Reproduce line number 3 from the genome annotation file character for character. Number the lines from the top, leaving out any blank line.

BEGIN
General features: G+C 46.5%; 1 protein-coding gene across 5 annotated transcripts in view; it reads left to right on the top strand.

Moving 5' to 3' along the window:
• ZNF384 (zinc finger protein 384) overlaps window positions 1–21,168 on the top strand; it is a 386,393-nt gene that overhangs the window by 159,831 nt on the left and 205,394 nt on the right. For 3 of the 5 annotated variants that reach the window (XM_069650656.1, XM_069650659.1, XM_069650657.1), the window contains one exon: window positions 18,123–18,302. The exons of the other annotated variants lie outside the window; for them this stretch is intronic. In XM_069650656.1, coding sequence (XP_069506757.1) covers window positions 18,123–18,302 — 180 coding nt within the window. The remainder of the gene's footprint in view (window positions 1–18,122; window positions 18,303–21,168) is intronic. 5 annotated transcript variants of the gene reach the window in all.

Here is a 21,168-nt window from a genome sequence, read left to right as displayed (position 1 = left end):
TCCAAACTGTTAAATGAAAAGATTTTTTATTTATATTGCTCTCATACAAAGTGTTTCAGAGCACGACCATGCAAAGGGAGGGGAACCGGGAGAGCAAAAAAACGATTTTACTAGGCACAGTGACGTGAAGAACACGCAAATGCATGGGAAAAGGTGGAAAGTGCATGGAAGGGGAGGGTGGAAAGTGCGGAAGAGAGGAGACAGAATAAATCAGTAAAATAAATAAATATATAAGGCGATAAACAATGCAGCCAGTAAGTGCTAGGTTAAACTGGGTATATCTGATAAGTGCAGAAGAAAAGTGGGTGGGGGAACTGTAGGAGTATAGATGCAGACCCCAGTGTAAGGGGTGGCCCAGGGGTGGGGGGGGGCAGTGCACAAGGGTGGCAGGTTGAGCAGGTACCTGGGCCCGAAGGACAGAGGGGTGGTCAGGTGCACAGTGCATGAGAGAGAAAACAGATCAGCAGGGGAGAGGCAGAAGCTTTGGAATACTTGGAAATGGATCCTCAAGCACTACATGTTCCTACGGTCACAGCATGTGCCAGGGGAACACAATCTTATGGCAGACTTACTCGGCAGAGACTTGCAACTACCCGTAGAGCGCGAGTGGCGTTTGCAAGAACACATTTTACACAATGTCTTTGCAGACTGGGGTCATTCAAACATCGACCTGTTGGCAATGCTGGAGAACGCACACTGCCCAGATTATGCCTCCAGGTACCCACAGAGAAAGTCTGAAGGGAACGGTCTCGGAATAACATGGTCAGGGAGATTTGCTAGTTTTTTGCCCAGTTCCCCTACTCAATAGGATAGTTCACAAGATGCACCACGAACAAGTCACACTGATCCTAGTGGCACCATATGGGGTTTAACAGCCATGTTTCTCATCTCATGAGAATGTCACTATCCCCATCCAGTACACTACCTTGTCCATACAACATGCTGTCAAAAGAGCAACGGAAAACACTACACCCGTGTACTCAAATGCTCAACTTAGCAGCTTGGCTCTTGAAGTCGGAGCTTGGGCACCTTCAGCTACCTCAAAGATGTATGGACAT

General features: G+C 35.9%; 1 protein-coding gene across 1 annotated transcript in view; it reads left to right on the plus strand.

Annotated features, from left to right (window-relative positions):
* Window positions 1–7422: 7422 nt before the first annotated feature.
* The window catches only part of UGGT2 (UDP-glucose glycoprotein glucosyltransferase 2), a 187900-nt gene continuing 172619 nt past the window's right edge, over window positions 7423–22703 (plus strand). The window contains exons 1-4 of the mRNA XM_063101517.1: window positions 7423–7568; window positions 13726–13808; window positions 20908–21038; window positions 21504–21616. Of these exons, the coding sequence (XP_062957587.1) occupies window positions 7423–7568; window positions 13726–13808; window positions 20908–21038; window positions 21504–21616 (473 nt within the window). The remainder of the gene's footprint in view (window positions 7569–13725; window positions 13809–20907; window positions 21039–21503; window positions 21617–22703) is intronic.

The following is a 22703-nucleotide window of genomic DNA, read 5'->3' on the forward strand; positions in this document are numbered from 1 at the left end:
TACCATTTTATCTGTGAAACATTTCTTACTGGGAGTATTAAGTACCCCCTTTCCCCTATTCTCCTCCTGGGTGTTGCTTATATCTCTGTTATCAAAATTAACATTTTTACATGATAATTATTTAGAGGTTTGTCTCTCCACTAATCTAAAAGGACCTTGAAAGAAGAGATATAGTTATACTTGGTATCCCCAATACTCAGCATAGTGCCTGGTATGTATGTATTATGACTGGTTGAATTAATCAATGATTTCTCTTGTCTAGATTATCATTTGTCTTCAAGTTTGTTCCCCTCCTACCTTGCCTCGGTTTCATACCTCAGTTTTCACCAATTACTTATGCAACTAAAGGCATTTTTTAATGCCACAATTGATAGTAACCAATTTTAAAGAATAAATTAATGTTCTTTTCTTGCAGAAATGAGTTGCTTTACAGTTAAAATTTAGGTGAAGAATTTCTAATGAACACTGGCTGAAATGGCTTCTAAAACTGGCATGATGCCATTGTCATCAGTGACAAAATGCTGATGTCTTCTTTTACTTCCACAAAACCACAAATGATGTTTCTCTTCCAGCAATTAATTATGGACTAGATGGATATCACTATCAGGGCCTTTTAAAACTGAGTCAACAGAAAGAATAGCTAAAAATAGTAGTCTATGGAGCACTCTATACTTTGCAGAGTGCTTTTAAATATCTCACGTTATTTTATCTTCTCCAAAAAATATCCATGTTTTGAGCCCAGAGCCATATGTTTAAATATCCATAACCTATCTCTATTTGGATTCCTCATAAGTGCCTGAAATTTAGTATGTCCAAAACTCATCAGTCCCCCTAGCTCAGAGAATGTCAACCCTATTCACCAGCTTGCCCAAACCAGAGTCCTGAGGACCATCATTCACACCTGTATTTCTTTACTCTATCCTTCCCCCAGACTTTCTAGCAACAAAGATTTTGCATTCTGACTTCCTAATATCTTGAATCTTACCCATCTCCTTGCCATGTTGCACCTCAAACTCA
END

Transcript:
• ZNF384 (zinc finger protein 384) overlaps window positions 1–21,168 on the top strand; it is a 386,393-nt gene that overhangs the window by 159,831 nt on the left and 205,394 nt on the right. For 3 of the 5 annotated variants that reach the window (XM_069650656.1, XM_069650659.1, XM_069650657.1), the window contains one exon: window positions 18,123–18,302. The exons of the other annotated variants lie outside the window; for them this stretch is intronic. In XM_069650656.1, coding sequence (XP_069506757.1) covers window positions 18,123–18,302 — 180 coding nt within the window. The remainder of the gene's footprint in view (window positions 1–18,122; window positions 18,303–21,168) is intronic. 5 annotated transcript variants of the gene reach the window in all.